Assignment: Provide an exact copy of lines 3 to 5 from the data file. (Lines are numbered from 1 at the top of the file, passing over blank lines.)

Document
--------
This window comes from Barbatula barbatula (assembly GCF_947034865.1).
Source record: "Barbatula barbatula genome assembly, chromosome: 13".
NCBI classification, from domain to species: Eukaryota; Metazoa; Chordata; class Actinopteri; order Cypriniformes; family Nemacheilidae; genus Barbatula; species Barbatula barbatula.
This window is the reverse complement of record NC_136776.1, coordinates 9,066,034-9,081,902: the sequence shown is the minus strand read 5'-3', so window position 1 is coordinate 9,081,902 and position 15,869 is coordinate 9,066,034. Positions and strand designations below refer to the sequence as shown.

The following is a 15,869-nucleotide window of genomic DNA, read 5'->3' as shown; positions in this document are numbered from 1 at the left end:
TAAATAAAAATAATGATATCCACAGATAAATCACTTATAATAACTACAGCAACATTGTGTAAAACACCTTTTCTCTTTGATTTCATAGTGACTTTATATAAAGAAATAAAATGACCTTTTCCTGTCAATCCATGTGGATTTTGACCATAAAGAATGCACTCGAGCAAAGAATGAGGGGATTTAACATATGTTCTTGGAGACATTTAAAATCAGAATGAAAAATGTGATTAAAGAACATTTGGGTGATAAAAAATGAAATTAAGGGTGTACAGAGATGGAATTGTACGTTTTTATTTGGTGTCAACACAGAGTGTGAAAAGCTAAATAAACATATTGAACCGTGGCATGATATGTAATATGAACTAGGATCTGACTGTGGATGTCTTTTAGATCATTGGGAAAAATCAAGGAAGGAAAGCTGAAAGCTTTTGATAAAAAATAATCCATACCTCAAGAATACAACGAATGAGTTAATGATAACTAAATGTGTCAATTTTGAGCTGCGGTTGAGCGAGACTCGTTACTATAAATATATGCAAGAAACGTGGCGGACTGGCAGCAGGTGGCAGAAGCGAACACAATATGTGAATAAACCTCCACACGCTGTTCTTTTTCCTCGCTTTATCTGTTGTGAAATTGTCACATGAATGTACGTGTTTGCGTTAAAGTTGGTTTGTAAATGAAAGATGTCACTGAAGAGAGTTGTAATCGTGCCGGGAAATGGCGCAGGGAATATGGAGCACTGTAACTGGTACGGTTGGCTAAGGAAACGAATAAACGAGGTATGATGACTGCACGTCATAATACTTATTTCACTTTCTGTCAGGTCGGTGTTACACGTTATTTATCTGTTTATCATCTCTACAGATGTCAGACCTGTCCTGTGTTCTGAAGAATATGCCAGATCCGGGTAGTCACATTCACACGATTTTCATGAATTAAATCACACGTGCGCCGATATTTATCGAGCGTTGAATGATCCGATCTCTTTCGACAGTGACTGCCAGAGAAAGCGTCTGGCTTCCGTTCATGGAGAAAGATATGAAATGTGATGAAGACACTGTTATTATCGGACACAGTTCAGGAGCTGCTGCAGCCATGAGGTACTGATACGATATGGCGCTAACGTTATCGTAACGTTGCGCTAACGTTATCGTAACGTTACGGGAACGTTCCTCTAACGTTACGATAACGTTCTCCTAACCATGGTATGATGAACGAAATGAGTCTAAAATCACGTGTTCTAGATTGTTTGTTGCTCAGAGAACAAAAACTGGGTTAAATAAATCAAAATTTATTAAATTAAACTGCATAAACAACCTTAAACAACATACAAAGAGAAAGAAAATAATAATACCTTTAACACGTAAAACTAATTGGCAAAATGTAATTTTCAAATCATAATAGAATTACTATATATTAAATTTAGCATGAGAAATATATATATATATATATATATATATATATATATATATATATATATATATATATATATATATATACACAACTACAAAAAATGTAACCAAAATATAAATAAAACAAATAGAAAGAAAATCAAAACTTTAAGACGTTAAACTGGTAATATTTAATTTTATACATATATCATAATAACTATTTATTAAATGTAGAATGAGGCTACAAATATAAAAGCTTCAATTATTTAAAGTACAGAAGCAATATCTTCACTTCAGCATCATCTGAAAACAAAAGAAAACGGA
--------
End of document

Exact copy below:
NCBI classification, from domain to species: Eukaryota; Metazoa; Chordata; class Actinopteri; order Cypriniformes; family Nemacheilidae; genus Barbatula; species Barbatula barbatula.
This window is the reverse complement of record NC_136776.1, coordinates 9,066,034-9,081,902: the sequence shown is the minus strand read 5'-3', so window position 1 is coordinate 9,081,902 and position 15,869 is coordinate 9,066,034. Positions and strand designations below refer to the sequence as shown.

The following is a 15,869-nucleotide window of genomic DNA, read 5'->3' as shown; positions in this document are numbered from 1 at the left end: